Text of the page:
The Justice Department is aware of the link between homelessness and reoffending, which is why we are making sure that we address female offenders’ housing and support needs as an absolute priority.
The Minister has correctly identified the importance of homelessness in reoffending, but will he give much more detail about what specific assistance is given to individuals who leave prison, who we do not want to see reoffending but who need assistance at a crucial time?
The community rehabilitation companies and indeed the national probation service are required to provide the services to which the hon. Gentleman refers. I guarantee that the female offenders strategy, which is due to be released by the end of the year, will concentrate primarily on improving that community offering.
Thirty-eight per cent of women released from prison have no accommodation arranged for them, and more than 46% of women in prison have experienced domestic violence. The Minister knows that many of the problems associated with women prisoners revolve around their mental health. With increasing evidence that autism is to be found among the female population, will the Minister take advantage of this new set of statistics to look at mental health provision for women leaving prison? That is most important.
I thank my right hon. Friend for the question. I am responsible not only for women’s justice but for offender health. In September, I will have two roundtable meetings to discuss the current mental health provision, both for men and for women. We are aware that the combination of mental health not being treated properly and addiction not being treated properly are significant contributors towards recidivism.
Many of the women who are imprisoned have mental health problems. Imprisonment and losing their home and possessions set back their chance of recovery. Will the Minister in his reports pay particular attention to the impact of women with mental health problems when they become homeless and lose all that they have managed to pull together?
Yes, we will. I am aware that a significant proportion of the female population in prison are victims of very difficult circumstances, be they homelessness, coercive relationships and the like. I confirm that the strategy, as I said previously, will concentrate on improving the community offering so that ultimately these women do not commit offences in the first place.
Will the Government confirm that they do not believe in giving prisoners who lose their home any more support than any other person who happens to be in the unfortunate positon of losing their home? Will the Minister confirm that the Government do not believe in giving female prisoners who lose their home more support than male prisoners who lose their home?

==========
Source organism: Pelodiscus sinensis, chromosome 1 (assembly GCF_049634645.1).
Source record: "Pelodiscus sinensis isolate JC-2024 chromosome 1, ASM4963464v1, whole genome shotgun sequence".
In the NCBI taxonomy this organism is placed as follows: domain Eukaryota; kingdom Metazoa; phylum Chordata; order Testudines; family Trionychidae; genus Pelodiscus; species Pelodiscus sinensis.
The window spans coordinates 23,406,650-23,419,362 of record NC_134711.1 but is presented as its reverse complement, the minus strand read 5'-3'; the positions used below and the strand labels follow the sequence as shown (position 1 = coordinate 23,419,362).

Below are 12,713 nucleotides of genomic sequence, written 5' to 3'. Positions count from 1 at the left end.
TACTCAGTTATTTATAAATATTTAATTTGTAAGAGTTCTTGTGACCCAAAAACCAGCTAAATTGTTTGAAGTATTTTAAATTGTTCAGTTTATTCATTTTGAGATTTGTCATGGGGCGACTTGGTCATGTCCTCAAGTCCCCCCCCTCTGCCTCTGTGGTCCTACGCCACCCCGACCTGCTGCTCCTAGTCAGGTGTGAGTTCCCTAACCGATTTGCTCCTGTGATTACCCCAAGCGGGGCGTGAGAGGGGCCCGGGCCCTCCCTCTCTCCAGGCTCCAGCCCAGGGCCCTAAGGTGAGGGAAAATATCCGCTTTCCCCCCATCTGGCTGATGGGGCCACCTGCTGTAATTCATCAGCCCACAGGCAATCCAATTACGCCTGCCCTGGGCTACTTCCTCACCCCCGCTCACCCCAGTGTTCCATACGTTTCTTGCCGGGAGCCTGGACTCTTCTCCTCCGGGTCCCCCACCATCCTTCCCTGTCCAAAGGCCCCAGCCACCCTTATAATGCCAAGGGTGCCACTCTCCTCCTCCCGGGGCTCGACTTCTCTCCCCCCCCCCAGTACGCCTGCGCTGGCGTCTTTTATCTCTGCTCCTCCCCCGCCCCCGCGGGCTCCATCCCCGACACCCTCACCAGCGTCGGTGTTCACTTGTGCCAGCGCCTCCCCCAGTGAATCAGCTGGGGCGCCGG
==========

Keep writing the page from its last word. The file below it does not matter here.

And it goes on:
I am very glad to be continuing my brief—my hon. Friend always delivers the question that I expect. I assure him that, with regard to access to housing, I am not aware that ex-offenders will be given any more priority than people who have not committed an offence. With reference to whether we treat men and women who have committed offences equally, I am interested in reducing crime and I am convinced that a disproportionate number of women are committing crime because of the way in which they are treated, be it by their partners or indeed by their housing circumstances. I think he will agree that, if we can get this right, we will be reducing crime, which I think is the best outcome.
Vulnerable women on release are not given adequate support, either with housing or with community reintegration. Many return to abusive relationships, drug and alcohol abuse, and, at worst, crime. Does the Minister honestly believe that we are giving women’s life chances parity of esteem in their current treatment?
I agree that we are not getting the treatment of women offenders right. That is why I was eager to introduce a new strategy. The Manchester area provides an example of where the Department is investing in a whole system approach. I do not think Whitehall is the place to make decisions on a woman’s future before, during or after prison. I would prefer to localise decision making so that decisions are made by people who understand the women concerned, so that we can keep them in the community and away from prison.